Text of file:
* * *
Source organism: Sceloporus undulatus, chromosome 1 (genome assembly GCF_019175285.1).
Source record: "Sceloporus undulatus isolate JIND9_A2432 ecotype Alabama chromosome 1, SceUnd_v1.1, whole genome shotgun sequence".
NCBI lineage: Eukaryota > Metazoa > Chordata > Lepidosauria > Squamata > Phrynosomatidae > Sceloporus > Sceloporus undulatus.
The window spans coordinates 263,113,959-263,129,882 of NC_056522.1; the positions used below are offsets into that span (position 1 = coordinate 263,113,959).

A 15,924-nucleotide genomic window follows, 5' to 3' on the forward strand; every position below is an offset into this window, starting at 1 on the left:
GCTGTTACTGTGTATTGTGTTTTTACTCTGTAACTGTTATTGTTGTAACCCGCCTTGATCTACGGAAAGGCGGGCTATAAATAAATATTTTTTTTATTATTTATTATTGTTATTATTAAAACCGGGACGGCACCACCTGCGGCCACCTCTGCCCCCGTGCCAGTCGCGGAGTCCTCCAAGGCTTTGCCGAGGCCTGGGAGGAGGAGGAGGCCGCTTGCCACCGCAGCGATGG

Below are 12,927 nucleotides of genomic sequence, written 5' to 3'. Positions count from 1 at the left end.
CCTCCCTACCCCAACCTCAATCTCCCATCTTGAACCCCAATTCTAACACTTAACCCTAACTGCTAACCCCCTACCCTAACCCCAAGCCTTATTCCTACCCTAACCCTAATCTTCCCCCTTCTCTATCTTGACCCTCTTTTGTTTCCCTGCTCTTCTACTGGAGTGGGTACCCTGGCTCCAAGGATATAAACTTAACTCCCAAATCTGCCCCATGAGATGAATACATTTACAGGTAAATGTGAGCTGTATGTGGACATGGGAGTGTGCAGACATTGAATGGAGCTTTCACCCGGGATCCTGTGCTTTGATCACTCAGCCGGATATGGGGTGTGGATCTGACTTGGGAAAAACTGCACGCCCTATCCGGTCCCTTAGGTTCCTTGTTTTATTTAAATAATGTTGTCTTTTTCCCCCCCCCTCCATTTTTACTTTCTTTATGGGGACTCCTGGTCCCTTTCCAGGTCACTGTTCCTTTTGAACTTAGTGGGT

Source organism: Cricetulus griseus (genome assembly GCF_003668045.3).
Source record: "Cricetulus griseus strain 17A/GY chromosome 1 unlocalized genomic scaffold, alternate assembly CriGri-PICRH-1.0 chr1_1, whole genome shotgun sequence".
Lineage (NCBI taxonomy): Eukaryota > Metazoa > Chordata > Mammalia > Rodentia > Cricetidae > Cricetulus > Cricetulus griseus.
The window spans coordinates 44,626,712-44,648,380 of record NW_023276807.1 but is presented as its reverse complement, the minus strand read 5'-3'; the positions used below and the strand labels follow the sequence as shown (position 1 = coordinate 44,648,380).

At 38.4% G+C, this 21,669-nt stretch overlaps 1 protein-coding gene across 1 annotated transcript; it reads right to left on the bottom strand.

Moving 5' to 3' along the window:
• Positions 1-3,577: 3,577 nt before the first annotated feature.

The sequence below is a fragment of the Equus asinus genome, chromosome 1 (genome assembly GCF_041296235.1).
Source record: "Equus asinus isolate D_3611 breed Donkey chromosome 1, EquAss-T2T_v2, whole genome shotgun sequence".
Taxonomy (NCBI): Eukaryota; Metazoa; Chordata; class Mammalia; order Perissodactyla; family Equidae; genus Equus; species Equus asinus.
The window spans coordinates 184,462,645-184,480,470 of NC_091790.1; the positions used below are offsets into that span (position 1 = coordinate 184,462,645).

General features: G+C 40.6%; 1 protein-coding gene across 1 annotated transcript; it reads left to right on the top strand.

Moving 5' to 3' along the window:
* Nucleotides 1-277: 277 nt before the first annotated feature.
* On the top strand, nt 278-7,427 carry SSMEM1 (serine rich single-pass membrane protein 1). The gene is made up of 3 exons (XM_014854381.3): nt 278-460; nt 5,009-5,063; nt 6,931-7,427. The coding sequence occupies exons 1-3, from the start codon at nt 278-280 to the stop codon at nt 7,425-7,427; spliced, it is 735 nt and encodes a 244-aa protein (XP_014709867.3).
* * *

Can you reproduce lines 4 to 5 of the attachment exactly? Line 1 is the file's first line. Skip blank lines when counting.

The window spans coordinates 263,113,959-263,129,882 of NC_056522.1; the positions used below are offsets into that span (position 1 = coordinate 263,113,959).

A 15,924-nucleotide genomic window follows, 5' to 3' on the forward strand; every position below is an offset into this window, starting at 1 on the left: